Tuesday, 30 October 2012

Panama. It's tropical heaven without the crowds

Early morning and the ceaseless activity on the canal continues as it's done every hour of every day for the last 50 years. A huge ship inches its way along the lock, no more than a few inches to spare on either side. Just like a giant version of the river locks we've all tried at one time or another. Time is money here and there's no shortage of customers going one way or the other, with over 14,000 ships passing through last year, each one paying a sizeable sum into Panama's now very deep pockets. It's a highly profitable business and once the canal expansion is completed, it will be even busier.
Inching through the Panama Canal (c) Andy Mossack

For such a small country, an isthmus wedged between the Atlantic/Caribbean  on one side and the Pacific on the other, Panama has a lot to say for itself. After all, without the use of its extraordinary canal, we'd have to pay a lot more and wait a lot longer for our goods. But Panama has been a strategically vital port ever since the 1500s when the Spanish conquistadors used it to transport most of their plunder back home.

Any trip you take to Panama must include a visit to the canal, and the Miraflores Lock in particular, which has a large visitor centre and a spectacular viewing gallery. It's come a long way since construction began in the late 1800's when over 22,000 workers perished, mostly from mosquito borne malaria. These days, the man made islands and waterways created from all that digging are a haven for birding and wildlife and you'll get a great day out watching ships and taking walks in the surrounding rainforest.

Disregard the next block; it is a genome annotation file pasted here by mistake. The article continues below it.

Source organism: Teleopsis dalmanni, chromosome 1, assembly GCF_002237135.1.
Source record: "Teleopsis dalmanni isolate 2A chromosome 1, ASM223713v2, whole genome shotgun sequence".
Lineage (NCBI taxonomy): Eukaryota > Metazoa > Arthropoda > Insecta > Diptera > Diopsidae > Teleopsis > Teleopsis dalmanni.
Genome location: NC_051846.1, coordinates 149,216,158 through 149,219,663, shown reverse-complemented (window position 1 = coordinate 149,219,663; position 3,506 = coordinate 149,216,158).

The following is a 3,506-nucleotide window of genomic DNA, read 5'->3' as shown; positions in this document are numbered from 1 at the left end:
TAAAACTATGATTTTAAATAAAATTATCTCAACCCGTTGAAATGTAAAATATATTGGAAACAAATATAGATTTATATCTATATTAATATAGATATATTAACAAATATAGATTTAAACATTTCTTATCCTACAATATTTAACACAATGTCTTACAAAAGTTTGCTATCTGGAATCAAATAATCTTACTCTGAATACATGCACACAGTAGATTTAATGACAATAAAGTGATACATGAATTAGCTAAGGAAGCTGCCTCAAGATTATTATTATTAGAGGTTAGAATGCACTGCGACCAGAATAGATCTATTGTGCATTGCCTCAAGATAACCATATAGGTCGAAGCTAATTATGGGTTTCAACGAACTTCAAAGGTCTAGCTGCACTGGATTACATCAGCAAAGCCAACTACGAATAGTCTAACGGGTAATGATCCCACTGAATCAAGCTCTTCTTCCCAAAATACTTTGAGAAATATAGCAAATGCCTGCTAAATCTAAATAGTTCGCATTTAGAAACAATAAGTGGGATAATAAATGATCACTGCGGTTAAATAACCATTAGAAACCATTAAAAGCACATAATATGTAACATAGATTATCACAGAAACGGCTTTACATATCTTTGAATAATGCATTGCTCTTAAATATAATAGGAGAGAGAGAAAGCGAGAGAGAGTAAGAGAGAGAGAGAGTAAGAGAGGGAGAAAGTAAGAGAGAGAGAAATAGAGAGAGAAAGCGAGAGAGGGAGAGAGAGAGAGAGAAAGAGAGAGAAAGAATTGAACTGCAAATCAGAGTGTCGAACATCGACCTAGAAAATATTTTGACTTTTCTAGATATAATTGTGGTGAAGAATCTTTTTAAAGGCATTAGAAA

The beauty of Portobelo (c) Andy Mossack

But it's not just about the canal. Panama may be on the thin side but it's packed with diversity wherever you go. Think about it; it was once part of Costa Rica (cue instant images of swaying palms and beaches) and where else can you go and visit two huge oceans just 50 miles apart. The Pacific coast, is lined with mangrove  forest and impressive beaches (many belonging to  the 1,000 islands that sit off the coast), and it's the commercial centre of the country with the high rises of Panama City, the national capital, over here too  However, there's more rainfall on the Caribbean side, better looking beaches and higher temperatures, but far less infrastructure, so don't expect fast roads and busy towns.

The country is dripping with history? Portobelo on the Caribbean side may look like a sleepy coastal town these days, but after Columbus discovered the bay in 1502  it grew to become one of the most important ports in the world, literally teeming with Spanish galleons laden with gold. Amazingly, the Spanish 17th and 18th century fortifications are still there, albeit in a state of neglect in many sections, not surprising when you consider you're free to walk all over them and there is very little money available for much needed restoration. Portobelo comes alive once a year when thousands make a pilgrimage every October 21 to the 17th century  Iglesia de San Félipe church for the Festival de Cristo Negro (Festival of the Black Christ).

Joining Portobelo under UNESCO protection is Fuerte San Lorenzo, a stunning 16th century ruined fort  high up on a cliff overlooking the mouth of Chagres River as it flows into the Caribbean. None other than messers Henry Morgan and Sir Francis Drake trod these very stones as the fort was Panama's main defence from pirate attacks.

And what about the wonderful cobbled streets and crumbling edifices of Casco Viejo, the fine old town close to Panama City  which took on the mantle of the capital city when Henry Morgan destroyed the original in 1671. It's gradually getting restored now and taking a stroll around the ancient streets, you can begin to see how magnificent some of those old building really were.  

Panama is much more than a canal. It will surprise you, I guarantee it.
Panama Tourism